John Lennon – John Lennon/Plastic Ono Band (1970). This album is not for the weak of heart, as it is John exorcising the demons of his past on one album. He attacks everything, from God to The Beatles to his childhood, releasing himself of as much pain as a person could on one album. If you are looking for “Strawberry Fields, Part 2,” you’ve come to the wrong place. However, if you want to take a journey with an artist coming to terms with all the good and bad things in his past, this album is your primal scream therapy.
Led Zeppelin – Led Zeppelin III (1970). On the Zep’s first two albums, they helped create the whole classic rock sound. And, on Side One of this album, the foursome expanded upon that sound. But, the jarring thing happened on Side Two. When you flipped the record, you got some of the heaviest sounding acoustic music ever put to vinyl. That’s when you realized that these guys had much more depth than peers Black Sabbath. This remains my favorite Zeppelin album for that diversity.
Miles Davis – Bitches Brew (1970). What’s a restless jazz man to do when all of the cool musical innovations are taking place outside of his niche? What Miles Davis did is to grab the more interesting sounds coming from popular music and integrate it into his sound. Davis grabbed some funk rhythms, a Hendrixian guitar sound, a little Sly Stone, a pinch of psychedelia and created something others called jazz fusion. But, this wasn’t the boring jams of the mid- to late-Seventies fusion, this was exciting poly-rhythmic, funk based sounds with flourishes of rock god guitar mixed with jazz keyboards and, of course, Davis’ ultra-cool trumpet.
Neil Young – After the Gold Rush (1970). In 1969, Young had discovered a ragged rock band that became his muse called Crazy Horse. Now, in 1970, he discovered a teenage prodigy named Nils Lofgren (future E-Street Band member) who took this mix to yet another level on this album. Young is so prolific that he released this album before his transformed CSN into a powerhouse foursome.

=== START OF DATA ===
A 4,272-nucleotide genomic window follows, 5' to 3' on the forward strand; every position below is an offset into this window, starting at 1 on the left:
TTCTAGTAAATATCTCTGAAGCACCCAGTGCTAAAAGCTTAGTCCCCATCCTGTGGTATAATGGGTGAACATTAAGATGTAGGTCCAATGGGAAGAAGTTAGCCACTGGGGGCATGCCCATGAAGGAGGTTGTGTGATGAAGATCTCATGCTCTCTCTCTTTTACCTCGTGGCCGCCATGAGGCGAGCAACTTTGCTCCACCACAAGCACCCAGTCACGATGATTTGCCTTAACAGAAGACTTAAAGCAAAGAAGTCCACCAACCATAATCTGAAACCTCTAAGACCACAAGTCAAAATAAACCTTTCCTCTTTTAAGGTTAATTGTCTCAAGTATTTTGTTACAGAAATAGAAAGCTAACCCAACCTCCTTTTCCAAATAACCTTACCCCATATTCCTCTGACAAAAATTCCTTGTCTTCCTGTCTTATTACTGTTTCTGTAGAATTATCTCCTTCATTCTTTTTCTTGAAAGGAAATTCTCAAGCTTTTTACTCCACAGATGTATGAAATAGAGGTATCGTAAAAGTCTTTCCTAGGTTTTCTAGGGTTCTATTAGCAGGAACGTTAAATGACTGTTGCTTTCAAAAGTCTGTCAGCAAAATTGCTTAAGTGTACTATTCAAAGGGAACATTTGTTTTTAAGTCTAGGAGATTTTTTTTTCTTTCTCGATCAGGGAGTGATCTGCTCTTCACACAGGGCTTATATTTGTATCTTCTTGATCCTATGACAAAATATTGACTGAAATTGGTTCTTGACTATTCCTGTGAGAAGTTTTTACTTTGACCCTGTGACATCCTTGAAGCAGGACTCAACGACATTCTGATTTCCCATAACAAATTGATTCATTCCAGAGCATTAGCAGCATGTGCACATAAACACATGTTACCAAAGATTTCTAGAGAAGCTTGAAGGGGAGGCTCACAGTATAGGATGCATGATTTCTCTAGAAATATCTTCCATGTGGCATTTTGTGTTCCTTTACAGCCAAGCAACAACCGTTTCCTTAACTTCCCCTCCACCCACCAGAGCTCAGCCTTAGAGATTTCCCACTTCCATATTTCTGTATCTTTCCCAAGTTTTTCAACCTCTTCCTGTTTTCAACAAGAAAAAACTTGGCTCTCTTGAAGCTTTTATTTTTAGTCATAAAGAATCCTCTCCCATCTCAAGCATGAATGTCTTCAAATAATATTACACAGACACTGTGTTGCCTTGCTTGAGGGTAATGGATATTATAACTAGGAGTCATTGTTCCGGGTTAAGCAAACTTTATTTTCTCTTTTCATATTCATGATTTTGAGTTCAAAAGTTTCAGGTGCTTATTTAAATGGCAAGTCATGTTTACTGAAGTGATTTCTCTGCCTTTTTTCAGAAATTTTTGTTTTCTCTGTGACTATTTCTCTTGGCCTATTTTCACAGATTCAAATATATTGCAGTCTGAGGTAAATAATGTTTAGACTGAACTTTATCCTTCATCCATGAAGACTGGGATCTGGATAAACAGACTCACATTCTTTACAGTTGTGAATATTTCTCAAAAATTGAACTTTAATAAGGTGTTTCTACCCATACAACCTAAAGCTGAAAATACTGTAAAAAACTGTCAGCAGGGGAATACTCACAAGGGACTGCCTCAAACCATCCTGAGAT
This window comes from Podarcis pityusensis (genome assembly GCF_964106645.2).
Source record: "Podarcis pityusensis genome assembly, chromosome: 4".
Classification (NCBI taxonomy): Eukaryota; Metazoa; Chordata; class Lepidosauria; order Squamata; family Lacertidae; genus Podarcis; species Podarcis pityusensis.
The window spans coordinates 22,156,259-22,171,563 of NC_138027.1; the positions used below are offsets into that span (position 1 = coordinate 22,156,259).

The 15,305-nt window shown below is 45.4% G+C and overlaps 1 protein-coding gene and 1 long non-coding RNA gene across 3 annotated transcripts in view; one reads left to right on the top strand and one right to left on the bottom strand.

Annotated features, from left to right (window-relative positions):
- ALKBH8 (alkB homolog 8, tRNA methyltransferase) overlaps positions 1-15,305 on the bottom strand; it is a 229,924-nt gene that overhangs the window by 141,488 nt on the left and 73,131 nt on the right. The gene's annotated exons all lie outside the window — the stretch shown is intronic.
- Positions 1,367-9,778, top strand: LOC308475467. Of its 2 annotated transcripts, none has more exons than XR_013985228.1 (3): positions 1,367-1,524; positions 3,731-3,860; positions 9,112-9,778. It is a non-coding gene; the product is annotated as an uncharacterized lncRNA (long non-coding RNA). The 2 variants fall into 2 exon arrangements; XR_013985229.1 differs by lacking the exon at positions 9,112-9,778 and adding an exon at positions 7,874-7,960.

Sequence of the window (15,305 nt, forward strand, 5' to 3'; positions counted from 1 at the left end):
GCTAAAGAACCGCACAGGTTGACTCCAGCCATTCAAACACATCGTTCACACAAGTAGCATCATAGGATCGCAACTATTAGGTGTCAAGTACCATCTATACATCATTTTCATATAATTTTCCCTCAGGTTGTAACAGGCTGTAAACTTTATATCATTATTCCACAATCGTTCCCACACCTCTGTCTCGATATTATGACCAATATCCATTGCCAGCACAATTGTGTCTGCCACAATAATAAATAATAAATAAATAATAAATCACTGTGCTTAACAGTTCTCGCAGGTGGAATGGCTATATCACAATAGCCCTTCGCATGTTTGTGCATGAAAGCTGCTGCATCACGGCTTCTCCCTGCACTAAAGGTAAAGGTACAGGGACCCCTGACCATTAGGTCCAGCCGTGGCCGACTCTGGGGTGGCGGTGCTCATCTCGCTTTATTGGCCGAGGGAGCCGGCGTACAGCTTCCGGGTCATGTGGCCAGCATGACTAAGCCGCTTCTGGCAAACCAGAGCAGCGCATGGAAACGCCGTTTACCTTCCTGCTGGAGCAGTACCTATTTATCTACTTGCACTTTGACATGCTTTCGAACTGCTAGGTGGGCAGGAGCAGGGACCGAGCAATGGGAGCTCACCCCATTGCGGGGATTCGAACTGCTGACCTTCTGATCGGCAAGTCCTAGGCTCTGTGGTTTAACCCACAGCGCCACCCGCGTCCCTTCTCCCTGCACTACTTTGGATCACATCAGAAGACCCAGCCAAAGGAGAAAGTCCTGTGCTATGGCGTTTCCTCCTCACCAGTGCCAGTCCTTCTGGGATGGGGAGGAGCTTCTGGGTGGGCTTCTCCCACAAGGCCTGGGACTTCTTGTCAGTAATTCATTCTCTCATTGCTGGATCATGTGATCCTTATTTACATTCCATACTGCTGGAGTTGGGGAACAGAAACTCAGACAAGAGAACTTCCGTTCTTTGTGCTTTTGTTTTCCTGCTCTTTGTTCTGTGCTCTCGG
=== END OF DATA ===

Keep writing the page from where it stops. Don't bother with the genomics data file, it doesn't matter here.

Randy Newman – 12 Songs (1970). Unfairly, Newman was immediately lumped into the singer/songwriter category. The problem was Newman was much more cinematic in his songwriting, which is why he has made such an impact on soundtrack writing. But, when left on his own, Randy Newman is a master at creating a give-and-take between his New Orleans-influenced sound and his poignant, sarcastic, caustic lyrics. This album only hints at his greatness.
Santana – Abraxas (1970). So, Santana further expands the Latin-influenced rock/blues/jazz mix on this classic album. If you look at the cover alone, you might think this is something of a Hispanic version of Sgt. Pepper. But, nothing is farther from the truth. This is a set of terrific songs being played by one of the hottest bands in the world. The album is best known for the band’s covers of “Black Magic Woman/Gypsy Queen” and “Oye Como Va.”
Next time, we’ll finish off 1970! Peace to you all!